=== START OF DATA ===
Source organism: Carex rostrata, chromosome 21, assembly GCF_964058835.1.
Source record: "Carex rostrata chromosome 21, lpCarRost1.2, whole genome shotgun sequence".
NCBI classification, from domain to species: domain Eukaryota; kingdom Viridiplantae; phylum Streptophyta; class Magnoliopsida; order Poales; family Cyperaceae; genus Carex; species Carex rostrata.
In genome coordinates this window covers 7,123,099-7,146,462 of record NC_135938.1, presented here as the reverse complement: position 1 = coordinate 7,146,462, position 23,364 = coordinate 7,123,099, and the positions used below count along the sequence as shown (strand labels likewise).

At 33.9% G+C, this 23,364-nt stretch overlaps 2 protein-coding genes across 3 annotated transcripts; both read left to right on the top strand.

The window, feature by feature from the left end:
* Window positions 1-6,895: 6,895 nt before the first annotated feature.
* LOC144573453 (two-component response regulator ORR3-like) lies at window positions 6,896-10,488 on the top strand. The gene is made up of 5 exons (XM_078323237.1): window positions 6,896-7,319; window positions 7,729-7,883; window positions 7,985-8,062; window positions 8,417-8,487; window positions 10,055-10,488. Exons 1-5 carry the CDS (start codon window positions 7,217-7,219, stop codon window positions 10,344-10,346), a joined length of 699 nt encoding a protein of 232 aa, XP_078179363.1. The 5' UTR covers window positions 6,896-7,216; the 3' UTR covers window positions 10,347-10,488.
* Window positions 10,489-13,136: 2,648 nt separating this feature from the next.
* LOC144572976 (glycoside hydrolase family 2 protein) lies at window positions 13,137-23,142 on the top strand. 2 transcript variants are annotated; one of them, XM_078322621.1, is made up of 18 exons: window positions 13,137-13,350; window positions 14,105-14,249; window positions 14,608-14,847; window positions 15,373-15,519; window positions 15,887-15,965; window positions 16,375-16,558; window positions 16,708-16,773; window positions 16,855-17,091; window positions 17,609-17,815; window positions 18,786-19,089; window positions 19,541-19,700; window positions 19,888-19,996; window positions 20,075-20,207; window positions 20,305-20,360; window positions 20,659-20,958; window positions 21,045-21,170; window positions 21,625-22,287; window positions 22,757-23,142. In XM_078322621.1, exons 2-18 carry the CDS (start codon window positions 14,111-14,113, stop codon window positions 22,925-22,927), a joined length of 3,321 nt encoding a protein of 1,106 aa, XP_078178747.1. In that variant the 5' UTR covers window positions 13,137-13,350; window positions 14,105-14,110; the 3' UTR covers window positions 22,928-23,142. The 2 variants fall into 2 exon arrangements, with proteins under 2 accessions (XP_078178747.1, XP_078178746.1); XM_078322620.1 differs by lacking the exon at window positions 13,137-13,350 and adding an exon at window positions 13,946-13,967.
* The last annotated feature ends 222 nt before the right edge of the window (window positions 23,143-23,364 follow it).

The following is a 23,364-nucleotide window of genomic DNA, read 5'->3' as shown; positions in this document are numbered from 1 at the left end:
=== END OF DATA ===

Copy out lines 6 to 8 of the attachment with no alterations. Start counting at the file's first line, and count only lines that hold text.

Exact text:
The window, feature by feature from the left end:
* Window positions 1-6,895: 6,895 nt before the first annotated feature.
* LOC144573453 (two-component response regulator ORR3-like) lies at window positions 6,896-10,488 on the top strand. The gene is made up of 5 exons (XM_078323237.1): window positions 6,896-7,319; window positions 7,729-7,883; window positions 7,985-8,062; window positions 8,417-8,487; window positions 10,055-10,488. Exons 1-5 carry the CDS (start codon window positions 7,217-7,219, stop codon window positions 10,344-10,346), a joined length of 699 nt encoding a protein of 232 aa, XP_078179363.1. The 5' UTR covers window positions 6,896-7,216; the 3' UTR covers window positions 10,347-10,488.